Is the money game destined to become even tougher? If you look at historical trends and a growing body of research, the answer is yes. While economic growth slows, the correlations between asset classes are rising. Trying to get better returns without risk will be no picnic.

Yet the landscape implies investors will indeed be under greater pressure to embrace higher risk, because the status quo may mean lower returns.

Forecasts are always suspect, of course, but this is more than rank speculation from the usual suspects. Historical data suggests the pace of economic growth in U.S. GDP over recent decades is in fact slowing. And the greater correlation among major asset classes suggests diversification will make it harder for investors to keep a lid on risks. They face an awkward choice: suffer a lesser rate of return or add more parlous assets.

Historical Implications
Leading the dismal charge in growth forecasts is Robert Gordon, an economics professor at Northwestern University and a member of the Business Cycle Dating Committee at the National Bureau of Research. In a recently penned set of papers, he laid out what some say is a compelling, as well as disturbing, case for decelerating growth. In “The Demise of U.S. Economic Growth: Restatement, Rebuttal, and Reflections,” he points at four key problems.

1. There will be fewer hours worked per capita because of demographic changes.

2. There will be stagnation in education “as the U.S. sinks lower in the world league tables of high school and college completion rates.”

3. There will be rising economic inequality.

4. And there will be a long-term increase in the ratio of debt to GDP, which will trigger higher taxes and slower growth in government spending on social programs, such as Social Security and Medicare.

His forecast may be controversial, but he isn’t alone in projecting slower growth due to structural factors, including the expected widening gap between the rich and not-so-rich. A study published in August by Standard & Poor’s also warns that increasing income inequality threatens to squeeze U.S. growth. “At extreme levels, income inequality can harm sustained economic growth over long periods,” S&P said. “The U.S. is approaching that threshold.”

Some economists argue that the sluggish recovery after the last recession shows the hobbled potential for expansion. “The U.S. recovery has been slow because its long-term capacity for growth has slowed,” declared economist Andrew Smithers in a recent essay in the Financial Times.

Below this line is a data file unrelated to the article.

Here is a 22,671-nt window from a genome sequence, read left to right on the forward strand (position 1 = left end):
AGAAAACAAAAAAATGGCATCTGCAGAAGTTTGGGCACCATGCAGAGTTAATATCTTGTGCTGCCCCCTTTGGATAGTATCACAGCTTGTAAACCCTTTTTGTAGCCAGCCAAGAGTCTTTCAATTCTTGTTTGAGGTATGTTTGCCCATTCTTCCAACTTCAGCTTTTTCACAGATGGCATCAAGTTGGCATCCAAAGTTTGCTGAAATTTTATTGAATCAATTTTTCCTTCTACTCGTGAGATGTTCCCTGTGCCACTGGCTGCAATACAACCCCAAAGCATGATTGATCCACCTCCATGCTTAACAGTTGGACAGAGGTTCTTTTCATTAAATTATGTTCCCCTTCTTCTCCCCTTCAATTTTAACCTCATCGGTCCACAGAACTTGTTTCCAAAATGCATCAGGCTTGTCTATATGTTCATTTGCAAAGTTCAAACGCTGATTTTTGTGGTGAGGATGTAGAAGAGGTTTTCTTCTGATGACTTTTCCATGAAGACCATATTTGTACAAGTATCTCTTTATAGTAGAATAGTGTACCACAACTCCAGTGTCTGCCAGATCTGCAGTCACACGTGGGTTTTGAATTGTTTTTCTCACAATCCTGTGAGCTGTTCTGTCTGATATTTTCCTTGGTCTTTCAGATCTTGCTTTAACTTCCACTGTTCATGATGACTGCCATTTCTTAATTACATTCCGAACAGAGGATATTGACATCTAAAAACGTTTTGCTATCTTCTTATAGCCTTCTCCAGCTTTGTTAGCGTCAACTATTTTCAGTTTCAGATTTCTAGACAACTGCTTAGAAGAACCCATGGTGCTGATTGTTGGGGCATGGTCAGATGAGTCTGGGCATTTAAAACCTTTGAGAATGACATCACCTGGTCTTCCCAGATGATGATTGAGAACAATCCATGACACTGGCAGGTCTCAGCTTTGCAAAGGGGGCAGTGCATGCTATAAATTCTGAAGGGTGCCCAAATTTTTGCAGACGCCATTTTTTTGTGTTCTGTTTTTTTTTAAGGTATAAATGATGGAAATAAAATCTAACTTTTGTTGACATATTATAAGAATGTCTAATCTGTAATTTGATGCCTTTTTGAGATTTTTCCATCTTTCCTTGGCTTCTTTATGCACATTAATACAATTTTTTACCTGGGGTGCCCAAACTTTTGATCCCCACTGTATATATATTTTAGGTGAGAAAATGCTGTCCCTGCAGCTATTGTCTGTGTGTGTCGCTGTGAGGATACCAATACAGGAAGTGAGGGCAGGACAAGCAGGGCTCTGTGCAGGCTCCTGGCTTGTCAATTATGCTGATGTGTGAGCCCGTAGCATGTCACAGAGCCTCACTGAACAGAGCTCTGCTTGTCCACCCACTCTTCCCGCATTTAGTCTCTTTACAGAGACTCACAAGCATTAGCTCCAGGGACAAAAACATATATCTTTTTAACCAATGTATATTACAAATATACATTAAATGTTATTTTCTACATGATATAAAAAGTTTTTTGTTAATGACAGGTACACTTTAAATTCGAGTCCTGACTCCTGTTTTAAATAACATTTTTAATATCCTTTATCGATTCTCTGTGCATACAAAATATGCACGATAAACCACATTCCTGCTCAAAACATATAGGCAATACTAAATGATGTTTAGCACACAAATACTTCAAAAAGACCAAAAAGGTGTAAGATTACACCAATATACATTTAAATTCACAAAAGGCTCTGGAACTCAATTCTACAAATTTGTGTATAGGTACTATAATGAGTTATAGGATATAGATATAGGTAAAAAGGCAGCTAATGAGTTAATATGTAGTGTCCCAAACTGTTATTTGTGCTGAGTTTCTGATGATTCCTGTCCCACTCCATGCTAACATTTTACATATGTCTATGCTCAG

New technologies have traditionally been a key source of growth in the past. The rise of the railroads in the 19th century and the digital economy in recent decades are examples. Technological advances will surely continue, but their contribution to growth will decrease on the margins from here on out, say some economists.

It’s less about the loss of ideas than the limits of growth after a lengthy run of success. “The American economy has enjoyed lots of low-hanging fruit since at least the 17th century, whether it be free land, lots of immigrant labor or powerful new technologies,” writes Tyler Cowen of George Mason University in his 2011 book The Great Stagnation. “Yet during the last 40 years, that low-hanging fruit started disappearing, and we started pretending it was still there. We have failed to recognize that we are at a technological plateau and the trees are more bare than we would like to think.”

Lots of people disagree, of course, and for good reason. Predictions that technological innovation has run its course have been proved wrong in the past. The head of the U.S. Office of Patents said in 1899 that “everything that can be invented has been invented.”

Yet U.S. GDP growth has undeniably been inching down in the post-World War II era since 1948 (Figure 1).

There are several ways to measure growth, of course, and you can spin the data to prove whatever you want. Some analysts emphasize that U.S. real per capita GDP has a long history of rising at 1.8% a year—since the late 1700s! The pace has recently ticked lower, but that’s not unprecedented. Nor is it when growth accelerates after a fallow period.

“I think we’ve had slow growth for long enough that a breakout to the upside is more likely than continued slow growth,” says Laurence Siegel, the director of research at the CFA Institute Research Foundation and the former director of research at the Ford Foundation.

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